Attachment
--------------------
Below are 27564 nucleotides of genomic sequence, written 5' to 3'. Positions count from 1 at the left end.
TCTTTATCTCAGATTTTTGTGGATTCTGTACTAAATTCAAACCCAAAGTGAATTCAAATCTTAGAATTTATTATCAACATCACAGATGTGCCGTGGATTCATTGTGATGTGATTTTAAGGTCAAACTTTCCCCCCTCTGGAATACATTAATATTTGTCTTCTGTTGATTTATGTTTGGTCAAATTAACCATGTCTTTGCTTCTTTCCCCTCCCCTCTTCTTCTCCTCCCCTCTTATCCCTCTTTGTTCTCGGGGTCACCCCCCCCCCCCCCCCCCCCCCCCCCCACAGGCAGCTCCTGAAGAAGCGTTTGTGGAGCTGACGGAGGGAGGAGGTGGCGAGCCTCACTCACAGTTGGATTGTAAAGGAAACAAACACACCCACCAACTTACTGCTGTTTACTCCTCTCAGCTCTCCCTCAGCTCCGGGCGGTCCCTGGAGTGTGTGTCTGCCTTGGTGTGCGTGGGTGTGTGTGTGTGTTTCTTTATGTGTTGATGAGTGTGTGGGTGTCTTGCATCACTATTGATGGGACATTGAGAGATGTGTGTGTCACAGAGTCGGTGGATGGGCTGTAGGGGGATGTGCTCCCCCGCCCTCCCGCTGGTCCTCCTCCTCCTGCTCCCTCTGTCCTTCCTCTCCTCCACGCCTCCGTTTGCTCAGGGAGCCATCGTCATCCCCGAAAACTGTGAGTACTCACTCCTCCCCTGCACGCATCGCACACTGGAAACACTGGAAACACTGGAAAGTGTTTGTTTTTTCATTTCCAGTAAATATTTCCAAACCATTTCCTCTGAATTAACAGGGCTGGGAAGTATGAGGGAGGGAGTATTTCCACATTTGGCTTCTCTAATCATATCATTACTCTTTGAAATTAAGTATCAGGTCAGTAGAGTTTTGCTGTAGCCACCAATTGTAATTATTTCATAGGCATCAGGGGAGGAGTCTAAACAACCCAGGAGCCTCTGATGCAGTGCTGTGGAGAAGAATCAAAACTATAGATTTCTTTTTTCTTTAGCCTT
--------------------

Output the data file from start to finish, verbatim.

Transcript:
Below are 27564 nucleotides of genomic sequence, written 5' to 3'. Positions count from 1 at the left end.
TCTTTATCTCAGATTTTTGTGGATTCTGTACTAAATTCAAACCCAAAGTGAATTCAAATCTTAGAATTTATTATCAACATCACAGATGTGCCGTGGATTCATTGTGATGTGATTTTAAGGTCAAACTTTCCCCCCTCTGGAATACATTAATATTTGTCTTCTGTTGATTTATGTTTGGTCAAATTAACCATGTCTTTGCTTCTTTCCCCTCCCCTCTTCTTCTCCTCCCCTCTTATCCCTCTTTGTTCTCGGGGTCACCCCCCCCCCCCCCCCCCCCCCCCCCCACAGGCAGCTCCTGAAGAAGCGTTTGTGGAGCTGACGGAGGGAGGAGGTGGCGAGCCTCACTCACAGTTGGATTGTAAAGGAAACAAACACACCCACCAACTTACTGCTGTTTACTCCTCTCAGCTCTCCCTCAGCTCCGGGCGGTCCCTGGAGTGTGTGTCTGCCTTGGTGTGCGTGGGTGTGTGTGTGTGTTTCTTTATGTGTTGATGAGTGTGTGGGTGTCTTGCATCACTATTGATGGGACATTGAGAGATGTGTGTGTCACAGAGTCGGTGGATGGGCTGTAGGGGGATGTGCTCCCCCGCCCTCCCGCTGGTCCTCCTCCTCCTGCTCCCTCTGTCCTTCCTCTCCTCCACGCCTCCGTTTGCTCAGGGAGCCATCGTCATCCCCGAAAACTGTGAGTACTCACTCCTCCCCTGCACGCATCGCACACTGGAAACACTGGAAACACTGGAAAGTGTTTGTTTTTTCATTTCCAGTAAATATTTCCAAACCATTTCCTCTGAATTAACAGGGCTGGGAAGTATGAGGGAGGGAGTATTTCCACATTTGGCTTCTCTAATCATATCATTACTCTTTGAAATTAAGTATCAGGTCAGTAGAGTTTTGCTGTAGCCACCAATTGTAATTATTTCATAGGCATCAGGGGAGGAGTCTAAACAACCCAGGAGCCTCTGATGCAGTGCTGTGGAGAAGAATCAAAACTATAGATTTCTTTTTTCTTTAGCCTT